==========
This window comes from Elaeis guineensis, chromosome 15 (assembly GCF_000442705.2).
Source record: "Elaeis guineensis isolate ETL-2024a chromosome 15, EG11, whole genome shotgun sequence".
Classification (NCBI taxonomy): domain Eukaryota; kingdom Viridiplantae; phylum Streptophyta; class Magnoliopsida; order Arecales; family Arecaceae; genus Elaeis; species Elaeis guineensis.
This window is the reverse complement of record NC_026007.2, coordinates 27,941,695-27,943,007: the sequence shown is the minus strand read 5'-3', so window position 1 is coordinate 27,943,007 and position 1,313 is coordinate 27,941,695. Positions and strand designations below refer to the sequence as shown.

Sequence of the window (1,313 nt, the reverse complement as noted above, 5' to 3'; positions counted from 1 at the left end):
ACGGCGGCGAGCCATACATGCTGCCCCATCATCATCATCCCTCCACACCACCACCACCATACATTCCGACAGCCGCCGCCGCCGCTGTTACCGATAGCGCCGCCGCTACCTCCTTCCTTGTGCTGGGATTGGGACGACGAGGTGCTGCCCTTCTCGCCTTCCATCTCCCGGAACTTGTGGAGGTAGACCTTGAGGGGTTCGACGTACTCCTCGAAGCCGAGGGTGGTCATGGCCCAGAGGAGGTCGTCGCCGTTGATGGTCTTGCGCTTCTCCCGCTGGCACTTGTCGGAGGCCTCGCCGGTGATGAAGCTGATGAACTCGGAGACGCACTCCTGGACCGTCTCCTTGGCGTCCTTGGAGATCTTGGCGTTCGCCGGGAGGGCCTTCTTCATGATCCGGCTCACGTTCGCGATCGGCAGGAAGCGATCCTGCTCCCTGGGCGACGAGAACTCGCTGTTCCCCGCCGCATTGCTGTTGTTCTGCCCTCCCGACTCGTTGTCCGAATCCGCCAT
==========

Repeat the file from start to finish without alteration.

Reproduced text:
This window comes from Elaeis guineensis, chromosome 15 (assembly GCF_000442705.2).
Source record: "Elaeis guineensis isolate ETL-2024a chromosome 15, EG11, whole genome shotgun sequence".
Classification (NCBI taxonomy): domain Eukaryota; kingdom Viridiplantae; phylum Streptophyta; class Magnoliopsida; order Arecales; family Arecaceae; genus Elaeis; species Elaeis guineensis.
This window is the reverse complement of record NC_026007.2, coordinates 27,941,695-27,943,007: the sequence shown is the minus strand read 5'-3', so window position 1 is coordinate 27,943,007 and position 1,313 is coordinate 27,941,695. Positions and strand designations below refer to the sequence as shown.

Sequence of the window (1,313 nt, the reverse complement as noted above, 5' to 3'; positions counted from 1 at the left end):
ACGGCGGCGAGCCATACATGCTGCCCCATCATCATCATCCCTCCACACCACCACCACCATACATTCCGACAGCCGCCGCCGCCGCTGTTACCGATAGCGCCGCCGCTACCTCCTTCCTTGTGCTGGGATTGGGACGACGAGGTGCTGCCCTTCTCGCCTTCCATCTCCCGGAACTTGTGGAGGTAGACCTTGAGGGGTTCGACGTACTCCTCGAAGCCGAGGGTGGTCATGGCCCAGAGGAGGTCGTCGCCGTTGATGGTCTTGCGCTTCTCCCGCTGGCACTTGTCGGAGGCCTCGCCGGTGATGAAGCTGATGAACTCGGAGACGCACTCCTGGACCGTCTCCTTGGCGTCCTTGGAGATCTTGGCGTTCGCCGGGAGGGCCTTCTTCATGATCCGGCTCACGTTCGCGATCGGCAGGAAGCGATCCTGCTCCCTGGGCGACGAGAACTCGCTGTTCCCCGCCGCATTGCTGTTGTTCTGCCCTCCCGACTCGTTGTCCGAATCCGCCAT